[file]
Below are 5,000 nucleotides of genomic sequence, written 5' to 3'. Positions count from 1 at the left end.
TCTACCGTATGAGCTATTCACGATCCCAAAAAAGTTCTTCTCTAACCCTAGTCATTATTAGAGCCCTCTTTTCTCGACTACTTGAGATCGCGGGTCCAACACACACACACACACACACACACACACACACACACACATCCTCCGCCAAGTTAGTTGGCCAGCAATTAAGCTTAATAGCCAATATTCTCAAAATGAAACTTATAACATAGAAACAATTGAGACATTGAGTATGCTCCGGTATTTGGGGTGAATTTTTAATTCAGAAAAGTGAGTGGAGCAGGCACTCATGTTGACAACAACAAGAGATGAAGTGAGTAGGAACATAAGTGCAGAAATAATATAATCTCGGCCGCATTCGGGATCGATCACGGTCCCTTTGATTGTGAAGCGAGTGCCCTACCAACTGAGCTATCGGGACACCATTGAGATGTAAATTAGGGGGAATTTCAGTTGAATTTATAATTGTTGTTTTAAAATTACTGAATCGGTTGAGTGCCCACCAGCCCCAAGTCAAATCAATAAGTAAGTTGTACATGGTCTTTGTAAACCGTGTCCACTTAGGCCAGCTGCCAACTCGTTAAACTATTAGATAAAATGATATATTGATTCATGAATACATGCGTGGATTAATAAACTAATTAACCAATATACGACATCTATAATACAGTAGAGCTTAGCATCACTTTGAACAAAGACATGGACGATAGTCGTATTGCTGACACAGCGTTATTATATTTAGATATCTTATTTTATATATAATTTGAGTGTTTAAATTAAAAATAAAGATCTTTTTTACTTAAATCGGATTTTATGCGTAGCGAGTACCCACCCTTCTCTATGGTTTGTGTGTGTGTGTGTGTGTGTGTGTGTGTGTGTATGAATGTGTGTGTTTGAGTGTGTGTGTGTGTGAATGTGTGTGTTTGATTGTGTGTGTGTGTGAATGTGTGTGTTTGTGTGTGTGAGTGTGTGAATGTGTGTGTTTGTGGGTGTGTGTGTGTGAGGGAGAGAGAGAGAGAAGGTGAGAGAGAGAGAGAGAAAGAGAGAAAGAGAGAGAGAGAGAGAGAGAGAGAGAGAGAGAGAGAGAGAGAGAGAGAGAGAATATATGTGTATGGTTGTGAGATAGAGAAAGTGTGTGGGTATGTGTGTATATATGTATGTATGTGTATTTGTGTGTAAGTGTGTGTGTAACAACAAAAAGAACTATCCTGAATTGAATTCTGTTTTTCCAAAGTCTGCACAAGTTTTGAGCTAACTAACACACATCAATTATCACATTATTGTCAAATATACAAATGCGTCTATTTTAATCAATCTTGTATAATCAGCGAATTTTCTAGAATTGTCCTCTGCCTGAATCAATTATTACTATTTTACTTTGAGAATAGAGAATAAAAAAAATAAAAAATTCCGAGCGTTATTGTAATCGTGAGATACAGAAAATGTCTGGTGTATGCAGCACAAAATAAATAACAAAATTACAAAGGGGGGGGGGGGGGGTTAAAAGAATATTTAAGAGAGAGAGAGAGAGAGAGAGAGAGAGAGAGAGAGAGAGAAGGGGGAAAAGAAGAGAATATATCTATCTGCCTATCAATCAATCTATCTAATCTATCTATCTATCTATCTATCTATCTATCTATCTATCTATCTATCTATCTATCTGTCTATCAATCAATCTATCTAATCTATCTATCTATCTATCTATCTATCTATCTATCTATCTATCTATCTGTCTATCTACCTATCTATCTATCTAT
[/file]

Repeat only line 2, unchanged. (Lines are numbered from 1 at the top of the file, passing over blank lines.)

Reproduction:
TCTACCGTATGAGCTATTCACGATCCCAAAAAAGTTCTTCTCTAACCCTAGTCATTATTAGAGCCCTCTTTTCTCGACTACTTGAGATCGCGGGTCCAACACACACACACACACACACACACACACACACACACACATCCTCCGCCAAGTTAGTTGGCCAGCAATTAAGCTTAATAGCCAATATTCTCAAAATGAAACTTATAACATAGAAACAATTGAGACATTGAGTATGCTCCGGTATTTGGGGTGAATTTTTAATTCAGAAAAGTGAGTGGAGCAGGCACTCATGTTGACAACAACAAGAGATGAAGTGAGTAGGAACATAAGTGCAGAAATAATATAATCTCGGCCGCATTCGGGATCGATCACGGTCCCTTTGATTGTGAAGCGAGTGCCCTACCAACTGAGCTATCGGGACACCATTGAGATGTAAATTAGGGGGAATTTCAGTTGAATTTATAATTGTTGTTTTAAAATTACTGAATCGGTTGAGTGCCCACCAGCCCCAAGTCAAATCAATAAGTAAGTTGTACATGGTCTTTGTAAACCGTGTCCACTTAGGCCAGCTGCCAACTCGTTAAACTATTAGATAAAATGATATATTGATTCATGAATACATGCGTGGATTAATAAACTAATTAACCAATATACGACATCTATAATACAGTAGAGCTTAGCATCACTTTGAACAAAGACATGGACGATAGTCGTATTGCTGACACAGCGTTATTATATTTAGATATCTTATTTTATATATAATTTGAGTGTTTAAATTAAAAATAAAGATCTTTTTTACTTAAATCGGATTTTATGCGTAGCGAGTACCCACCCTTCTCTATGGTTTGTGTGTGTGTGTGTGTGTGTGTGTGTGTGTGTATGAATGTGTGTGTTTGAGTGTGTGTGTGTGTGAATGTGTGTGTTTGATTGTGTGTGTGTGTGAATGTGTGTGTTTGTGTGTGTGAGTGTGTGAATGTGTGTGTTTGTGGGTGTGTGTGTGTGAGGGAGAGAGAGAGAGAAGGTGAGAGAGAGAGAGAGAAAGAGAGAAAGAGAGAGAGAGAGAGAGAGAGAGAGAGAGAGAGAGAGAGAGAGAGAGAGAGAATATATGTGTATGGTTGTGAGATAGAGAAAGTGTGTGGGTATGTGTGTATATATGTATGTATGTGTATTTGTGTGTAAGTGTGTGTGTAACAACAAAAAGAACTATCCTGAATTGAATTCTGTTTTTCCAAAGTCTGCACAAGTTTTGAGCTAACTAACACACATCAATTATCACATTATTGTCAAATATACAAATGCGTCTATTTTAATCAATCTTGTATAATCAGCGAATTTTCTAGAATTGTCCTCTGCCTGAATCAATTATTACTATTTTACTTTGAGAATAGAGAATAAAAAAAATAAAAAATTCCGAGCGTTATTGTAATCGTGAGATACAGAAAATGTCTGGTGTATGCAGCACAAAATAAATAACAAAATTACAAAGGGGGGGGGGGGGGGTTAAAAGAATATTTAAGAGAGAGAGAGAGAGAGAGAGAGAGAGAGAGAGAGAGAGAAGGGGGAAAAGAAGAGAATATATCTATCTGCCTATCAATCAATCTATCTAATCTATCTATCTATCTATCTATCTATCTATCTATCTATCTATCTATCTATCTATCTGTCTATCAATCAATCTATCTAATCTATCTATCTATCTATCTATCTATCTATCTATCTATCTATCTATCTGTCTATCTACCTATCTATCTATCTAT